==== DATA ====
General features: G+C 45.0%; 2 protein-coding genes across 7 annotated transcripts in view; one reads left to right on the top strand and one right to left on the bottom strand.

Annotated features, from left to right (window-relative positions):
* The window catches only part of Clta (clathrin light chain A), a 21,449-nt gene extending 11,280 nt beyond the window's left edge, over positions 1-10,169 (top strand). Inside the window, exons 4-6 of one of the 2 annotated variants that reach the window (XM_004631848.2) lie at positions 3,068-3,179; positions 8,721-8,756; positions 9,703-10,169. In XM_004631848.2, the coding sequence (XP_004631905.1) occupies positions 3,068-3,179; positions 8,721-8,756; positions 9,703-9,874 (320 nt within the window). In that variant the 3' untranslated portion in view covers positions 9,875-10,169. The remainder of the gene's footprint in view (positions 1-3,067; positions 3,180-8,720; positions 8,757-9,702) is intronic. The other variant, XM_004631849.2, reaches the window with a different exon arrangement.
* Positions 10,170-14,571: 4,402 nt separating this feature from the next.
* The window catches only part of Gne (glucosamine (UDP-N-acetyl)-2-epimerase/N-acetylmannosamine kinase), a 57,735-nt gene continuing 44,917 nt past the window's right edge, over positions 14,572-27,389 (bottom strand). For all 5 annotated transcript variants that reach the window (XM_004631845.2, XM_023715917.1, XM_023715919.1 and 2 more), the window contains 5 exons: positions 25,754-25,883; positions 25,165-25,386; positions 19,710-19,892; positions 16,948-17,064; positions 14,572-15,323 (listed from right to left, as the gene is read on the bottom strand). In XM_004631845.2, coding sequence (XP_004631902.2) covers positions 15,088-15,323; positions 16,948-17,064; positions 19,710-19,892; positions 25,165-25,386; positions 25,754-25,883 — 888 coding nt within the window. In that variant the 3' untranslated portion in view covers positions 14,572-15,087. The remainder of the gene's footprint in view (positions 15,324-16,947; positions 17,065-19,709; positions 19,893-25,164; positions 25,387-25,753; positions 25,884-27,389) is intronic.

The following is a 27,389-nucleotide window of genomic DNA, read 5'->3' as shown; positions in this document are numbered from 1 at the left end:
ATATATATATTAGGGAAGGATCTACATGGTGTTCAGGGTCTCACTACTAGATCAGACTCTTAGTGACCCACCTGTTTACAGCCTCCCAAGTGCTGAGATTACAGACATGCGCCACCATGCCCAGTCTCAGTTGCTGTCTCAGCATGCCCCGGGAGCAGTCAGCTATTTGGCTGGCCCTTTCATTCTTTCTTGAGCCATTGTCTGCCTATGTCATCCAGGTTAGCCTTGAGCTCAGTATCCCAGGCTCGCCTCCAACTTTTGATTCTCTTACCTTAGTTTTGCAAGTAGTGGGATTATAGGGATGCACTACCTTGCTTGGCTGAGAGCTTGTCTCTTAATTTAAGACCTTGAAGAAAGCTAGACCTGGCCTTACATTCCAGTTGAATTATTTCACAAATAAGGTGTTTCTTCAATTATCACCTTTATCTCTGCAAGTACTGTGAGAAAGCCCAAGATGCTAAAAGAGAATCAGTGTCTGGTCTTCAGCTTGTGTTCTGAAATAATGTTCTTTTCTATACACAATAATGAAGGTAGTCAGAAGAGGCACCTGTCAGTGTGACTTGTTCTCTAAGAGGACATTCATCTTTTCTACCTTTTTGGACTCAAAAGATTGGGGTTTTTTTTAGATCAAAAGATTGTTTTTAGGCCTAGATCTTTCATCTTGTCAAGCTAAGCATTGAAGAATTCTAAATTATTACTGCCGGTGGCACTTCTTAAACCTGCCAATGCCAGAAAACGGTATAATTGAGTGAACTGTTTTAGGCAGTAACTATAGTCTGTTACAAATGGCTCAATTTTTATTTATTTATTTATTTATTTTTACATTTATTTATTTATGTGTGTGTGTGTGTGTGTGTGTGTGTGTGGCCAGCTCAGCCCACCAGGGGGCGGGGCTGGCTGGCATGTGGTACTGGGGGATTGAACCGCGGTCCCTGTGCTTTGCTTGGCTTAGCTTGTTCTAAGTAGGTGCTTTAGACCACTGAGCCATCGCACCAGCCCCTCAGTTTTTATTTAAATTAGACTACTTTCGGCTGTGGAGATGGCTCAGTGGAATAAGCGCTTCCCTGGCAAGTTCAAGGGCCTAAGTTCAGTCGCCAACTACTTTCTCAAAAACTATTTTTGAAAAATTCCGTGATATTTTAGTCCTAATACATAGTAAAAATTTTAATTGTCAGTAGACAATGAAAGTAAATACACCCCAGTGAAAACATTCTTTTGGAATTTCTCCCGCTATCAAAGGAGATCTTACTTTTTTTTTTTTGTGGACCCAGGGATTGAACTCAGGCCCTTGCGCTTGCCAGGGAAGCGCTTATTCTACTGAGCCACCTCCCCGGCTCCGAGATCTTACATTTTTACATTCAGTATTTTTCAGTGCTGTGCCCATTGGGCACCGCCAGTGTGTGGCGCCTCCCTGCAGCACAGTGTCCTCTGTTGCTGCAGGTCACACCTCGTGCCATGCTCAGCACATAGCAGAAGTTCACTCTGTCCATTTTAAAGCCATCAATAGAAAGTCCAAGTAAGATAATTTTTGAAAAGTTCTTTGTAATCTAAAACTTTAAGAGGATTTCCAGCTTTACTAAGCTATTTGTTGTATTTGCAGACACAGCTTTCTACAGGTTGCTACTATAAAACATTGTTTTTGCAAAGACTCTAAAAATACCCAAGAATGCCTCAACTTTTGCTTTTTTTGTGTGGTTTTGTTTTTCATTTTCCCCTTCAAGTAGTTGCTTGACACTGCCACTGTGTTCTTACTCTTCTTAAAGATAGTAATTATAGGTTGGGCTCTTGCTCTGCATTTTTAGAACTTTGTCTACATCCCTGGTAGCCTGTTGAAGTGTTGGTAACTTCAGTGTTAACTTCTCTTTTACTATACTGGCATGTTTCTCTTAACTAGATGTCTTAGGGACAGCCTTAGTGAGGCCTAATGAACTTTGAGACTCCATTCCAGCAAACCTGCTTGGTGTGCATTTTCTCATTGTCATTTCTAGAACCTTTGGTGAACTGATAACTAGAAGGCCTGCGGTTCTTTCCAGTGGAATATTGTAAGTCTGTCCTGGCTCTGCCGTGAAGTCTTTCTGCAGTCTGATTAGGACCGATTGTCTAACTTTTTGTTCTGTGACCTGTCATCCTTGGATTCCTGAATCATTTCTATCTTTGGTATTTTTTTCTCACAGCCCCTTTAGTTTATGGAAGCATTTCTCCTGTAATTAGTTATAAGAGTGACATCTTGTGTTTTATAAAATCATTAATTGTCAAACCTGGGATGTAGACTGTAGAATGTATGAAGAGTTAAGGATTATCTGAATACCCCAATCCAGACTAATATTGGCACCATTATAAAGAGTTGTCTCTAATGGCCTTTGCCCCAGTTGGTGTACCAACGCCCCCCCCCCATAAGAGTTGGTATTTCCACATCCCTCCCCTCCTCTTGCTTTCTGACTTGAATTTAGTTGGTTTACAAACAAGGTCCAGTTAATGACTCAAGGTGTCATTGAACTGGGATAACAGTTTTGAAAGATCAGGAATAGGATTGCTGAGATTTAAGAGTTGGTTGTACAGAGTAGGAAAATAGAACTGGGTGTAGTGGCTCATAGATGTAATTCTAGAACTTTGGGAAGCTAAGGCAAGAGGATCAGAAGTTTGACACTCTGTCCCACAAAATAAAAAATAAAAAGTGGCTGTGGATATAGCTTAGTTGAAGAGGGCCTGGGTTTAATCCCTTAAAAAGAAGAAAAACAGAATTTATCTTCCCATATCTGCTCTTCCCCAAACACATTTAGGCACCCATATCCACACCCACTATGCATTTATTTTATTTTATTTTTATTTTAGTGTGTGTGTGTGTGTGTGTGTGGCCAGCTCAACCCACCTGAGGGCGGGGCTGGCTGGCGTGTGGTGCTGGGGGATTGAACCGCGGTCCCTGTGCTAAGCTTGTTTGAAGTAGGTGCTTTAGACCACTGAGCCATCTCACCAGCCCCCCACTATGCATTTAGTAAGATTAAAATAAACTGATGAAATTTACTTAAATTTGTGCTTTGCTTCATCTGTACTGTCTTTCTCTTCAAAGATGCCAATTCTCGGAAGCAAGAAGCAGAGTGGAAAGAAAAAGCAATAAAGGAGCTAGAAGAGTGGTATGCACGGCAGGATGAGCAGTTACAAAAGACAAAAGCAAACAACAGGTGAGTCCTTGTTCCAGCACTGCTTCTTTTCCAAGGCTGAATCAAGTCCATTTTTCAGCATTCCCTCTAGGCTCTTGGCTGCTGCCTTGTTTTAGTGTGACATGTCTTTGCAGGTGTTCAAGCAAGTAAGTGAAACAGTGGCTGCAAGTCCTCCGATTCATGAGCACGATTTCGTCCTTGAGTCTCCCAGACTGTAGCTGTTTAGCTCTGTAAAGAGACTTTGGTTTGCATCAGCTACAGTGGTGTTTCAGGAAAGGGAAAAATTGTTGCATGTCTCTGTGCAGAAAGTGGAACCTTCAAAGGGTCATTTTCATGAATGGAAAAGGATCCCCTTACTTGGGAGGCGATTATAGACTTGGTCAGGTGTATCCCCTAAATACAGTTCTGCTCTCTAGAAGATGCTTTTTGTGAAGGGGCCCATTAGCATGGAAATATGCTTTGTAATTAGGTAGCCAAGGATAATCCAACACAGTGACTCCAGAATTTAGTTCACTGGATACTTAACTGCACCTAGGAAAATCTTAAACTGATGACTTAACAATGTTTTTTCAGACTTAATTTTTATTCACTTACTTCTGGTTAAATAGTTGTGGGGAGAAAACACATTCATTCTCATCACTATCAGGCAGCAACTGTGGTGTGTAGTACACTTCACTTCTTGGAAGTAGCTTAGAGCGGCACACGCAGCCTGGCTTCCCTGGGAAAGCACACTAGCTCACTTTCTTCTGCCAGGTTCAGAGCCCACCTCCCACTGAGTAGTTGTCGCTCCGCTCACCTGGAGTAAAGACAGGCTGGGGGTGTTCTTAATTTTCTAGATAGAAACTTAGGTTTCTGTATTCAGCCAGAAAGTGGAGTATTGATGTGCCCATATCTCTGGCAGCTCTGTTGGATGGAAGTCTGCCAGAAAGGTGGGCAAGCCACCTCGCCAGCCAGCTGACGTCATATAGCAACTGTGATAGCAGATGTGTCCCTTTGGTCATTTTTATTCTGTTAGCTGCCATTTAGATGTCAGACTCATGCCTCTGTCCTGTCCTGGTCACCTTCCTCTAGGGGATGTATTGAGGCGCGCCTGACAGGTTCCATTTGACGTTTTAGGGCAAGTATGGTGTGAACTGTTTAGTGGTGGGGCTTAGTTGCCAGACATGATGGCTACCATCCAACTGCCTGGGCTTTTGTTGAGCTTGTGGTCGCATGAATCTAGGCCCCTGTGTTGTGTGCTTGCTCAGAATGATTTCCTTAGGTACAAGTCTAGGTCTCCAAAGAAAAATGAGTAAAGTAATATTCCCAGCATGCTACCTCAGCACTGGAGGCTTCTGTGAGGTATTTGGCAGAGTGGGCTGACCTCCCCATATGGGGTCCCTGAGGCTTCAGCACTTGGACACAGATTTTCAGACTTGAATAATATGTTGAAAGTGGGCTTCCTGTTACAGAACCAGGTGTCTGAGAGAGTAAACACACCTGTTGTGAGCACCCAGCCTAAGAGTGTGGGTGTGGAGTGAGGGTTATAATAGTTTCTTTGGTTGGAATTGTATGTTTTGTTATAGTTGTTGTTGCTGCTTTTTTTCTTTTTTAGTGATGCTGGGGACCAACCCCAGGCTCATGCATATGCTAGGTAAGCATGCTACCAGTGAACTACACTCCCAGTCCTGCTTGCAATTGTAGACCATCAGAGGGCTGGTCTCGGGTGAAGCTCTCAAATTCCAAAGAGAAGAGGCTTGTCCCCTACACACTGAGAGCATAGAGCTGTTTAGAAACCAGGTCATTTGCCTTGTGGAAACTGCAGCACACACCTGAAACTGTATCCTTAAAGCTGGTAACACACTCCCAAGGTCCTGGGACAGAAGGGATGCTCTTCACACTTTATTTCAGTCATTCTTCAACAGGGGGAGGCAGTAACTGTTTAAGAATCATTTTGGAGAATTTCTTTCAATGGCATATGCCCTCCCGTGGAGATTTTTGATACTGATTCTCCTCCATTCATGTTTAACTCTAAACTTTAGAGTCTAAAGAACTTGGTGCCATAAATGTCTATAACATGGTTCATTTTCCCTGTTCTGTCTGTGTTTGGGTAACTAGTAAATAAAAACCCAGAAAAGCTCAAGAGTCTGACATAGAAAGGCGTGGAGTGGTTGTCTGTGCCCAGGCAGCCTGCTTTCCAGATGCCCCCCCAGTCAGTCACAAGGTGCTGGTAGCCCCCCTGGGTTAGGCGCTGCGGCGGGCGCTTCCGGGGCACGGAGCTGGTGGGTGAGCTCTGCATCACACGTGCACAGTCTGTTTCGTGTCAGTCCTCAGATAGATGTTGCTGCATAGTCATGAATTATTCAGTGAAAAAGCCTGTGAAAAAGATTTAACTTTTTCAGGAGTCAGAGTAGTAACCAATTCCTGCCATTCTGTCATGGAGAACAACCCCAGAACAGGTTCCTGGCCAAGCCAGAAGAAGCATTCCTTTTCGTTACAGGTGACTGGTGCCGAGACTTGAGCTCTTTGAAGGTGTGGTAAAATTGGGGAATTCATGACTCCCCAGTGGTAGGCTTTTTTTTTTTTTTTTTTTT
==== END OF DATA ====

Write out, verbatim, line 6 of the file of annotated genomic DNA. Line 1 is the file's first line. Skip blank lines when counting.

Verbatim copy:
The following is a 27,389-nucleotide window of genomic DNA, read 5'->3' as shown; positions in this document are numbered from 1 at the left end: